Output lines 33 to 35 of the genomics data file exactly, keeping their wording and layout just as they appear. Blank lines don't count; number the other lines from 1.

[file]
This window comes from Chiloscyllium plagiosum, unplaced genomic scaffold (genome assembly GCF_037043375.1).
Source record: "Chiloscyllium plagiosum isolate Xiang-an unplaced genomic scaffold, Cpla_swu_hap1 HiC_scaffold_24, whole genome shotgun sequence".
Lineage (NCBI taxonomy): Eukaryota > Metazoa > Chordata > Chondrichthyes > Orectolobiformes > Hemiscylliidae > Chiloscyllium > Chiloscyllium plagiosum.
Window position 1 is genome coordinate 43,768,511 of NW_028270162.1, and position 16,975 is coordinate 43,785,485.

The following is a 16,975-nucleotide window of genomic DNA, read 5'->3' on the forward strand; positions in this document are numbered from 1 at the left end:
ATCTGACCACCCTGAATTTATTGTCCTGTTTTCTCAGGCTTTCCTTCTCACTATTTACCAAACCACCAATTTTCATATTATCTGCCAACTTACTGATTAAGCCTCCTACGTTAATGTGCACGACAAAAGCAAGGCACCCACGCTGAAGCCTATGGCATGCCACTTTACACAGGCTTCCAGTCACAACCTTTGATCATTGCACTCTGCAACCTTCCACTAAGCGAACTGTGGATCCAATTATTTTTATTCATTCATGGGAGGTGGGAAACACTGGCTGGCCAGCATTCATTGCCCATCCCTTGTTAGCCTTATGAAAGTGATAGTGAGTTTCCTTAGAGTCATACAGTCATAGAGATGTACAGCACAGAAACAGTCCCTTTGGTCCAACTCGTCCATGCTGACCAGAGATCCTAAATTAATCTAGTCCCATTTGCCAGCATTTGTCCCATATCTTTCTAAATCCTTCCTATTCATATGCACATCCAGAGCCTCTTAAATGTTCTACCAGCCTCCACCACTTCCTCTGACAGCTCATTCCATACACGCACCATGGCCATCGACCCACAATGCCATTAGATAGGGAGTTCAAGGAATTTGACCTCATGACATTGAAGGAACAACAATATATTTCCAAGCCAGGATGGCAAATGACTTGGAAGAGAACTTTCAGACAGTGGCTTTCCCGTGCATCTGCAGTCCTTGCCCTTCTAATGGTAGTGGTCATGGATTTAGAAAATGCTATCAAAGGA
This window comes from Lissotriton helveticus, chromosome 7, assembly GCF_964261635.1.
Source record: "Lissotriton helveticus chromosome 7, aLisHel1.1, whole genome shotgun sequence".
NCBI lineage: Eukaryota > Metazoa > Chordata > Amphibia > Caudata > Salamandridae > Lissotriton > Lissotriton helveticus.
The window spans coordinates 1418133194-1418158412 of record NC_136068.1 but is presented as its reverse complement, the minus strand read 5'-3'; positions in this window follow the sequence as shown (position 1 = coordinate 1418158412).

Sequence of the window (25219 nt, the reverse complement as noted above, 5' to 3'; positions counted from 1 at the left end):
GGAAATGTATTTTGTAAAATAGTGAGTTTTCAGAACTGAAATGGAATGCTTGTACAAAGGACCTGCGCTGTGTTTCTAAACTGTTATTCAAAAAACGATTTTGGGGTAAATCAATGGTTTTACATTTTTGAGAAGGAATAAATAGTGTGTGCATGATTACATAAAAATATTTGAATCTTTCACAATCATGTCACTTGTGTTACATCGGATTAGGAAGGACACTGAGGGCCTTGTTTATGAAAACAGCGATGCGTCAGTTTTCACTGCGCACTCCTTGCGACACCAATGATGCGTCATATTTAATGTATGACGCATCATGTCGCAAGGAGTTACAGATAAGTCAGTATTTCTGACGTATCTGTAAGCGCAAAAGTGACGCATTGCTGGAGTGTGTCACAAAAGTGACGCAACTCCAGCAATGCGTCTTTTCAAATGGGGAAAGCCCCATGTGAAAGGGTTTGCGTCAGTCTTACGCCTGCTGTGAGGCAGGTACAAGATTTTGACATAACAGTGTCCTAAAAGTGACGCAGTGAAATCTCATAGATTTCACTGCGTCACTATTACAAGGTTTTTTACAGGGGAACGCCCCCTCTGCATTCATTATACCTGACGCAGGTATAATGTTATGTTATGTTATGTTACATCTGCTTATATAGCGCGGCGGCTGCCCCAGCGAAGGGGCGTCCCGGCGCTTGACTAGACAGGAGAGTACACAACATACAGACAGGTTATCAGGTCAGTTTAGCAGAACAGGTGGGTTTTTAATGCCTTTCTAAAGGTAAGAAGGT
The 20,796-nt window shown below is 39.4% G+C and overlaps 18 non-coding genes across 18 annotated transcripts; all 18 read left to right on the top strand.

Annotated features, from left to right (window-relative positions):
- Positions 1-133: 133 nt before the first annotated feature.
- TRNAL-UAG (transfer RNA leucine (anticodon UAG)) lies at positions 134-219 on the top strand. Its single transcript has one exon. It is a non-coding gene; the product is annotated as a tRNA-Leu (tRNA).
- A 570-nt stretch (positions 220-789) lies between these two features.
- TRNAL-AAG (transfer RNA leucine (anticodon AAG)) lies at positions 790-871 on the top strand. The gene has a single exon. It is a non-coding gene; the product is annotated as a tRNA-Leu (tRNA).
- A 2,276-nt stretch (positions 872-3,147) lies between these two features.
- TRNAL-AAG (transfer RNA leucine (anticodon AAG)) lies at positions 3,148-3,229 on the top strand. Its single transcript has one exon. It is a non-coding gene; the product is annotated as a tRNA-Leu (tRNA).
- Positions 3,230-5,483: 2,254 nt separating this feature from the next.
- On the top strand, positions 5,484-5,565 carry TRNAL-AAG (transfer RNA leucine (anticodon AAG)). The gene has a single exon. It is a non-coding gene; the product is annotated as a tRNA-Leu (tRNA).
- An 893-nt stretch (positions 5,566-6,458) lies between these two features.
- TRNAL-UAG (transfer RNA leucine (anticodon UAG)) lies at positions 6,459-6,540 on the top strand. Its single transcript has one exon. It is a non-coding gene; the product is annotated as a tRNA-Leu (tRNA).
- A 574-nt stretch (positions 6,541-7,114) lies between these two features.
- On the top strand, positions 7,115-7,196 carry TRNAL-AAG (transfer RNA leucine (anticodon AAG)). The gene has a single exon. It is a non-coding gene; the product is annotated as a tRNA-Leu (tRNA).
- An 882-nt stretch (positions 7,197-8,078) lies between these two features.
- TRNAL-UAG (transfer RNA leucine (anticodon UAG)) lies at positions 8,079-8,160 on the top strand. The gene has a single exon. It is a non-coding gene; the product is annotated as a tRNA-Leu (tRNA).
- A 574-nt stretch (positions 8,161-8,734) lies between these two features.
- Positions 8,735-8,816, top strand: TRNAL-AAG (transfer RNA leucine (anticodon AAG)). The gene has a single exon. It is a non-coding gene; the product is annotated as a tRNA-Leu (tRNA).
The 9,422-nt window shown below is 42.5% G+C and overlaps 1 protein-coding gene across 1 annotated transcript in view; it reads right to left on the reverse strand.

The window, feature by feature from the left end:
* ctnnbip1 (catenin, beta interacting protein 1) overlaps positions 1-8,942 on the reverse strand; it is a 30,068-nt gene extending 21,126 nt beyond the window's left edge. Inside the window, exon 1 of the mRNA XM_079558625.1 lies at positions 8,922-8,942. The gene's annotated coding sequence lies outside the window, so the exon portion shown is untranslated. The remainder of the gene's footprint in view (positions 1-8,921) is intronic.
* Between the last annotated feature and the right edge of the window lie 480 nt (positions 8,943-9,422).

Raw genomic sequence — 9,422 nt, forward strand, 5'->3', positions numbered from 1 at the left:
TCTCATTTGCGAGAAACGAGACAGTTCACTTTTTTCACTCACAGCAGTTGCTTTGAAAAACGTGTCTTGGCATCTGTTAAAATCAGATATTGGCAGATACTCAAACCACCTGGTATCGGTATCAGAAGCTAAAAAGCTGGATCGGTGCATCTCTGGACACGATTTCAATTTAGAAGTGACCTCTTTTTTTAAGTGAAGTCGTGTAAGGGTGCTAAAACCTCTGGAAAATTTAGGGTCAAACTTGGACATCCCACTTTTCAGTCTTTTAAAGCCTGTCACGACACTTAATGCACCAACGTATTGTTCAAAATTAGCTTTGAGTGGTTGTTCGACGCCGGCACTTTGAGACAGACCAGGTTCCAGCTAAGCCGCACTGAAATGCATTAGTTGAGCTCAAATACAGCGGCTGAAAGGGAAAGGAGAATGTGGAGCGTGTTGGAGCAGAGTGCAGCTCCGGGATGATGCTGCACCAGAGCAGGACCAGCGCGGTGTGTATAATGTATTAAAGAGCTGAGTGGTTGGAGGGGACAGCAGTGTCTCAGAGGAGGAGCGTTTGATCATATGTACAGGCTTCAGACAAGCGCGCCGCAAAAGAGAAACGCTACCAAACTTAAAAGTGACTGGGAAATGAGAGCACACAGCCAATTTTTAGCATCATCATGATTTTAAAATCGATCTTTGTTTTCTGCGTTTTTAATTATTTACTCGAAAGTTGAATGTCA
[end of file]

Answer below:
* ctnnbip1 (catenin, beta interacting protein 1) overlaps positions 1-8,942 on the reverse strand; it is a 30,068-nt gene extending 21,126 nt beyond the window's left edge. Inside the window, exon 1 of the mRNA XM_079558625.1 lies at positions 8,922-8,942. The gene's annotated coding sequence lies outside the window, so the exon portion shown is untranslated. The remainder of the gene's footprint in view (positions 1-8,921) is intronic.
* Between the last annotated feature and the right edge of the window lie 480 nt (positions 8,943-9,422).

Raw genomic sequence — 9,422 nt, forward strand, 5'->3', positions numbered from 1 at the left: